• These bills will help that our incentives for the wind industry are reasonable and fair

Jobs and Economy

    • Encouraging economic growth will always be a priority for Senate Republicans and this session we advanced a number of measures to limit burdensome regulations, spur development and improve our state’s business climate
  • Senate Bill 809 prohibits municipal drilling bans that conflict with existing statute and Corporation Commission regulations
    • Oklahoma does not need a patchwork of rules and regulations that could leave too many loopholes in the regulatory process
    • Local control is a good thing in general, but the production and development of oil and gas resources is a matter of statewide concern, because all gross production revenues are shared by the state as a whole
  • Senate Bill 499 exempts out-of-state companies from paying Oklahoma taxes when they work to restore infrastructure after a disaster
    • This bill will eliminate certain tax and regulatory hurdles from out of state businesses who enter Oklahoma to assist in disaster recovery efforts
  • Senate Bill 411 allows private companies to hire their own commercial drivers license instructors and examiners
  • With a shortage of more than 200,000 truck drivers nationally, industry will benefit from private CDL training to expedite the licensing process
  • This legislation fixes a problem that has been restricting growth, and will help businesses to attract and retain workers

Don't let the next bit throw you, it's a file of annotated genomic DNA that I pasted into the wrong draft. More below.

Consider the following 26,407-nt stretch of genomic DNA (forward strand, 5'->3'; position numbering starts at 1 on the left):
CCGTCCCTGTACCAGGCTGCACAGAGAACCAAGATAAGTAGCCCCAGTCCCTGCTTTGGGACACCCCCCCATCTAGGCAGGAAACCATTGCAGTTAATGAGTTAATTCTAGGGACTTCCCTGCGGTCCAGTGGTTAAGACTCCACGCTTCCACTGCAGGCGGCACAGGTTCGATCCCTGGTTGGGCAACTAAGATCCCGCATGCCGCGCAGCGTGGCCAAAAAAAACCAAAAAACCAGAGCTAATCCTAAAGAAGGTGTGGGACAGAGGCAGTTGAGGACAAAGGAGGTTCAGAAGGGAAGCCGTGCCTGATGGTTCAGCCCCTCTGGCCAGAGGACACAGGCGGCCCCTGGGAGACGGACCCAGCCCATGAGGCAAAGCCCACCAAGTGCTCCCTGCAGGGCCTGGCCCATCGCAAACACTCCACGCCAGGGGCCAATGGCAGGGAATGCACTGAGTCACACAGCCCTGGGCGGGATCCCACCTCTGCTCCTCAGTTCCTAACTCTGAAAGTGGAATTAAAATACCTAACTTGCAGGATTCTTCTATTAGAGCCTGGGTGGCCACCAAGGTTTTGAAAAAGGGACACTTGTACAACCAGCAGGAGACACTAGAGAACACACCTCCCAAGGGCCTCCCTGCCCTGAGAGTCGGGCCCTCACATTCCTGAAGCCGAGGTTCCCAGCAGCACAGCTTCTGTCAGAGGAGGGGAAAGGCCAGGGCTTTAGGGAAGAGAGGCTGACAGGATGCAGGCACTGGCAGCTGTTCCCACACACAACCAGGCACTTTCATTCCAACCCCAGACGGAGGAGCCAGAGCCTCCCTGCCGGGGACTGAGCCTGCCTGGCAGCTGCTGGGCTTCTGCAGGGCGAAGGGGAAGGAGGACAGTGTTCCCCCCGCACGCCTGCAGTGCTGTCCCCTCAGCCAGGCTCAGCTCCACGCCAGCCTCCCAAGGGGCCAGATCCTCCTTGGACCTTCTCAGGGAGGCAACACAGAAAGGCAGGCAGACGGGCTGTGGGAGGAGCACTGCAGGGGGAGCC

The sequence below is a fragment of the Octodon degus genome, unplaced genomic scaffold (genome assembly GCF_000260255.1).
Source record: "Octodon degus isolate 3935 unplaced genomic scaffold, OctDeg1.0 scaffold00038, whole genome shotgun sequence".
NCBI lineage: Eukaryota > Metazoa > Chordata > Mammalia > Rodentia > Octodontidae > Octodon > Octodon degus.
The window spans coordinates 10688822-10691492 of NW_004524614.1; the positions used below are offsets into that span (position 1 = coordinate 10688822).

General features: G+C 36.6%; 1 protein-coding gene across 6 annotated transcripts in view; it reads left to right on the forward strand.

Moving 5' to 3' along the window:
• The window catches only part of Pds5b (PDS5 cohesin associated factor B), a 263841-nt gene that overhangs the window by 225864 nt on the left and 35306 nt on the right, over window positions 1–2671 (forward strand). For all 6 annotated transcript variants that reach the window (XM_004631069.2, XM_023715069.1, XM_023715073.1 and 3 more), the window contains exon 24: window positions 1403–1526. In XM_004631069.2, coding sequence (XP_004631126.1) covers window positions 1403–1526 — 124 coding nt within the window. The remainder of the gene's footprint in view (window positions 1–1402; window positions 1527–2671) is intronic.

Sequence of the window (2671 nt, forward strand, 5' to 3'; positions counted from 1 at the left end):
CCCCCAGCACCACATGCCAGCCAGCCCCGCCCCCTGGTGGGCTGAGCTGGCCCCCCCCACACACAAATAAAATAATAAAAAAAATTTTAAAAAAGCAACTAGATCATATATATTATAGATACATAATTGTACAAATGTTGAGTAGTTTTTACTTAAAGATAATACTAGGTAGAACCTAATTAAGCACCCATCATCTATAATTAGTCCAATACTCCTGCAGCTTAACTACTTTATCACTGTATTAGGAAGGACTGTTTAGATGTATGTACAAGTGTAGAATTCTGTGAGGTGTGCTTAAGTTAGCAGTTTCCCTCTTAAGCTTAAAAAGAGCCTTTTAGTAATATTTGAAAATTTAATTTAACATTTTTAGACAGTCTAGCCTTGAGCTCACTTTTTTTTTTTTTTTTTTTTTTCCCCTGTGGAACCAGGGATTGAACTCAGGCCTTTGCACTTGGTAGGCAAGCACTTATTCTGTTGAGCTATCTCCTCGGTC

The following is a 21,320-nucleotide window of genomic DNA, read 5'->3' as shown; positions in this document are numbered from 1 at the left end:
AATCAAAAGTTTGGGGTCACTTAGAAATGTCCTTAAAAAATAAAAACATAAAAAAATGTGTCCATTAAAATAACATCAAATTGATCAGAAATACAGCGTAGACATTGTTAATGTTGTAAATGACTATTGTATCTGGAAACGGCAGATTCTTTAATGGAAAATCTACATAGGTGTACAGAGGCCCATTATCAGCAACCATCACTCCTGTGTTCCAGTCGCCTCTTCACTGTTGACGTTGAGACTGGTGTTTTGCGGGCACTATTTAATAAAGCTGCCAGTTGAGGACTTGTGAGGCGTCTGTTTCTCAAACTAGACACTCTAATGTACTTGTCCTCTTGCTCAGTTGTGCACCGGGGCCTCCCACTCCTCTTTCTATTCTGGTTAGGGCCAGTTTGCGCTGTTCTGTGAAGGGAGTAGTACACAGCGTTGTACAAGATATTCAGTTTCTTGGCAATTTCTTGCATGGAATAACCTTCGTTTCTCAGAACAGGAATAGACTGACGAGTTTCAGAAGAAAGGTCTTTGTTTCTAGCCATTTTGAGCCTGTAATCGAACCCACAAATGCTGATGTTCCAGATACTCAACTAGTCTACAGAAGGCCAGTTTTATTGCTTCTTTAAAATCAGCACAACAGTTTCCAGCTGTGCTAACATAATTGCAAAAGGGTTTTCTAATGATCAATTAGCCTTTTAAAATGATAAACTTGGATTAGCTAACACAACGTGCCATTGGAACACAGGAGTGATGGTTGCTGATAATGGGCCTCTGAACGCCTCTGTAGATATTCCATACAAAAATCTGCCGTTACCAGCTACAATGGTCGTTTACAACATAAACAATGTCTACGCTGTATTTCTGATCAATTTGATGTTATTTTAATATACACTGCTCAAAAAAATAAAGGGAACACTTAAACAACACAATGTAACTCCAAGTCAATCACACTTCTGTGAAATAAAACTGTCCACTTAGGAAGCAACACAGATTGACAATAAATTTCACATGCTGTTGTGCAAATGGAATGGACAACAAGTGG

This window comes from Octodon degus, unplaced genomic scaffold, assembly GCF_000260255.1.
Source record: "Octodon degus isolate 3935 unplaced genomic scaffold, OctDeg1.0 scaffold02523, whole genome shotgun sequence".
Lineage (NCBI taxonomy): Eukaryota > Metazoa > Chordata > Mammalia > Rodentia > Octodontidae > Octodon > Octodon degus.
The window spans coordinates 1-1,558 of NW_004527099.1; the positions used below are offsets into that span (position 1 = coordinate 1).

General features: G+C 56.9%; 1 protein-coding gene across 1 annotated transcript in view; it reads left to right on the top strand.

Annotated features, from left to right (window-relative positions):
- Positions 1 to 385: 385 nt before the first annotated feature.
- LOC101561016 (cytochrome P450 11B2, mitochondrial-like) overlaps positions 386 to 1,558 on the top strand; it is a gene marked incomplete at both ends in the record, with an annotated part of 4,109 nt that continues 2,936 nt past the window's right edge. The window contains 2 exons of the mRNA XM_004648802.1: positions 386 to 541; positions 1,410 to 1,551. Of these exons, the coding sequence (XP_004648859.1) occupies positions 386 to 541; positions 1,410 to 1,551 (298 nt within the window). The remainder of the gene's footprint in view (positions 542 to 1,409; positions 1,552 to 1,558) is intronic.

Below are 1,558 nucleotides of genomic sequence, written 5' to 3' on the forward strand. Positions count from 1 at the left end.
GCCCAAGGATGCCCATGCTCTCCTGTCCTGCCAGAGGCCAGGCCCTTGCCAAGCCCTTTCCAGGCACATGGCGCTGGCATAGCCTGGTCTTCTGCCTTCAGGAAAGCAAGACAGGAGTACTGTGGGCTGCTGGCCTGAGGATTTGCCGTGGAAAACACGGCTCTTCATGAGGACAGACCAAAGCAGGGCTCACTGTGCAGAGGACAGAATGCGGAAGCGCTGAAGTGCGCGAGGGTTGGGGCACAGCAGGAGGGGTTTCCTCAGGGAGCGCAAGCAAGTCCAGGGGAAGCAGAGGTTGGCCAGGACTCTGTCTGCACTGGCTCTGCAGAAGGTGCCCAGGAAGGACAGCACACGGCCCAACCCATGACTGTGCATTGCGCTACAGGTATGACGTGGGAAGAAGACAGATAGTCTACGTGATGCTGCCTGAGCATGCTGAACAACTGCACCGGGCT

• The Senate this year advanced a number of measures to respond to the concerns of teachers and parents, make progress in addressing our teacher shortage, and expand choice
  • In a year where we faced a significant budget shortfall, we were able to protect funding for education, preserving it at current levels
  • Senate Bill 706 delays the implementation of a portion of the teacher evaluation system known as Teacher Leader Effectiveness
  • This measure will ensure the state’s system for evaluating teachers is implemented across a lengthier timeline to provide schools with adequate time to prepare their staff
  • Senate Bill 630 extends the current moratorium on automatic retention for most students who fail a reading test at the end of third grade
  • The bill expands the local committee, giving parents greater involvement in the process
  • Senate Bill 20 allows a teacher from out of state with 5 years of experience to teach in Oklahoma in the same subject area or grade level for which they are certified out-of-state, without having to take competency exams in Oklahoma
  • House Bill 1521 allows local school districts to make one-time incentive payments to recruit or retain individual teachers
  • Senate Bill 782 allows all districts to adopt a charter school model, and provides for an appeals process if a charter application is refused

Health and Human Services

  • This year, the Senate advanced a number of proposals to improve the health of Oklahomans, improve patient outcomes and control costs
  • House Bill 1948 is landmark legislation that will require doctors to check a database before writing prescriptions for highly addictive medications